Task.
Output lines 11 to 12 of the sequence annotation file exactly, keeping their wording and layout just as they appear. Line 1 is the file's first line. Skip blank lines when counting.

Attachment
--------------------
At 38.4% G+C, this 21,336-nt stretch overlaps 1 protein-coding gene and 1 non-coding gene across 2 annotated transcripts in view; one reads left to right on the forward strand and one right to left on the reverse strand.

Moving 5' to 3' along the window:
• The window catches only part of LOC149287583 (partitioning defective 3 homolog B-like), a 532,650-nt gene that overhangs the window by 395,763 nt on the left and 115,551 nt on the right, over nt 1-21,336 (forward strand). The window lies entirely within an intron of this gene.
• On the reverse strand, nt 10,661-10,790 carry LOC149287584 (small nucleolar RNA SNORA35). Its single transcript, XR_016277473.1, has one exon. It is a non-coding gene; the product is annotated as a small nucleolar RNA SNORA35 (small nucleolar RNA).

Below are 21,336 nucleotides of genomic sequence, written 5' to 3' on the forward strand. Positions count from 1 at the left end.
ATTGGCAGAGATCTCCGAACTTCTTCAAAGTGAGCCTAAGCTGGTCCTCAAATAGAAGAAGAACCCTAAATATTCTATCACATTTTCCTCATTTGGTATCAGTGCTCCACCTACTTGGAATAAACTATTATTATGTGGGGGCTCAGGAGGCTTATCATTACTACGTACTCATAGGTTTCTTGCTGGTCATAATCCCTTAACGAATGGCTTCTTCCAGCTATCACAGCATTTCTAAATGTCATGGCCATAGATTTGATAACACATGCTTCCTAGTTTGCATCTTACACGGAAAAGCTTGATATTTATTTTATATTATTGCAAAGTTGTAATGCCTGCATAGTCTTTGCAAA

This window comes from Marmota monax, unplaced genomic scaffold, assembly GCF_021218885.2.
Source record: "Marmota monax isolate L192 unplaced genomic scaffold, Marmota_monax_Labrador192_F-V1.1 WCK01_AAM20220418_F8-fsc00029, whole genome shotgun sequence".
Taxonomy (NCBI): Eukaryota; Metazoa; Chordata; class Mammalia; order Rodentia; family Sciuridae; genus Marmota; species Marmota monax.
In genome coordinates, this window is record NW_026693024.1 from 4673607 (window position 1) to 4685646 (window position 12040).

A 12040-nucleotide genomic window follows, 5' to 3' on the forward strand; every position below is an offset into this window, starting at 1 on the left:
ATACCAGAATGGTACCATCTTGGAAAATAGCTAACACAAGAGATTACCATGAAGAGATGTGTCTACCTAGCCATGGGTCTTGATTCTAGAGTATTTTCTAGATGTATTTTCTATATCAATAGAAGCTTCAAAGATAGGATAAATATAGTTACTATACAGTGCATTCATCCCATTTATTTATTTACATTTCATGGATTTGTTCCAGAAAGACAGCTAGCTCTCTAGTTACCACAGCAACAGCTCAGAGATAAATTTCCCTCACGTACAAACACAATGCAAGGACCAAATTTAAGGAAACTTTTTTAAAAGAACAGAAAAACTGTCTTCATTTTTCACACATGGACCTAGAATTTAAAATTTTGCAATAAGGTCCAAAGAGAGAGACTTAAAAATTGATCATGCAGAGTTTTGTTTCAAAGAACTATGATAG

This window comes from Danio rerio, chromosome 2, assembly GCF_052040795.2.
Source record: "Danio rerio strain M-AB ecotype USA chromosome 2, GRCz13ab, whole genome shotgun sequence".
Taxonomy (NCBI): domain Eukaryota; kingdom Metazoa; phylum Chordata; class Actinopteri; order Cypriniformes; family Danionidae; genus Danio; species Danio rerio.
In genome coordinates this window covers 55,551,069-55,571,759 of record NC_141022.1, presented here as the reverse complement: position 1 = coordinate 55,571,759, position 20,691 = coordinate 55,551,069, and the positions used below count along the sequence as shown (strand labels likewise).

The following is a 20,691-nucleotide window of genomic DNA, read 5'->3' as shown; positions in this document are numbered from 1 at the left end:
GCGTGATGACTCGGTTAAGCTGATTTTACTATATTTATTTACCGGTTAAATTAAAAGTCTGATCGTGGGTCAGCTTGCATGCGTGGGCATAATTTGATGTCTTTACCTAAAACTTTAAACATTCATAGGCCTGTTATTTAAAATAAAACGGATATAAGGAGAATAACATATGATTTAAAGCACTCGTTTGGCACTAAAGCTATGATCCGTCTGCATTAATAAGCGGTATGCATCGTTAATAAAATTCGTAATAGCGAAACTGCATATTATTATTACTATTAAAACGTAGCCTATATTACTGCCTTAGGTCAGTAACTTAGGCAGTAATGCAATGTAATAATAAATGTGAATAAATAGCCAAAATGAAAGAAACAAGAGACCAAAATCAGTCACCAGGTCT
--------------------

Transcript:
A 12040-nucleotide genomic window follows, 5' to 3' on the forward strand; every position below is an offset into this window, starting at 1 on the left:
ATACCAGAATGGTACCATCTTGGAAAATAGCTAACACAAGAGATTACCATGAAGAGATGTGTCTACCTAGCCATGGGTCTTGATTCTAGAGTATTTTCTAGATGTATTTTCTATATCAATAGAAGCTTCAAAGATAGGATAAATATAGTTACTATACAGTGCATTCATCCCATTTATTTATTTACATTTCATGGATTTGTTCCAGAAAGACAGCTAGCTCTCTAGTTACCACAGCAACAGCTCAGAGATAAATTTCCCTCACGTACAAACACAATGCAAGGACCAAATTTAAGGAAACTTTTTTAAAAGAACAGAAAAACTGTCTTCATTTTTCACACATGGACCTAGAATTTAAAATTTTGCAATAAGGTCCAAAGAGAGAGACTTAAAAATTGATCATGCAGAGTTTTGTTTCAAAGAACTATGATAG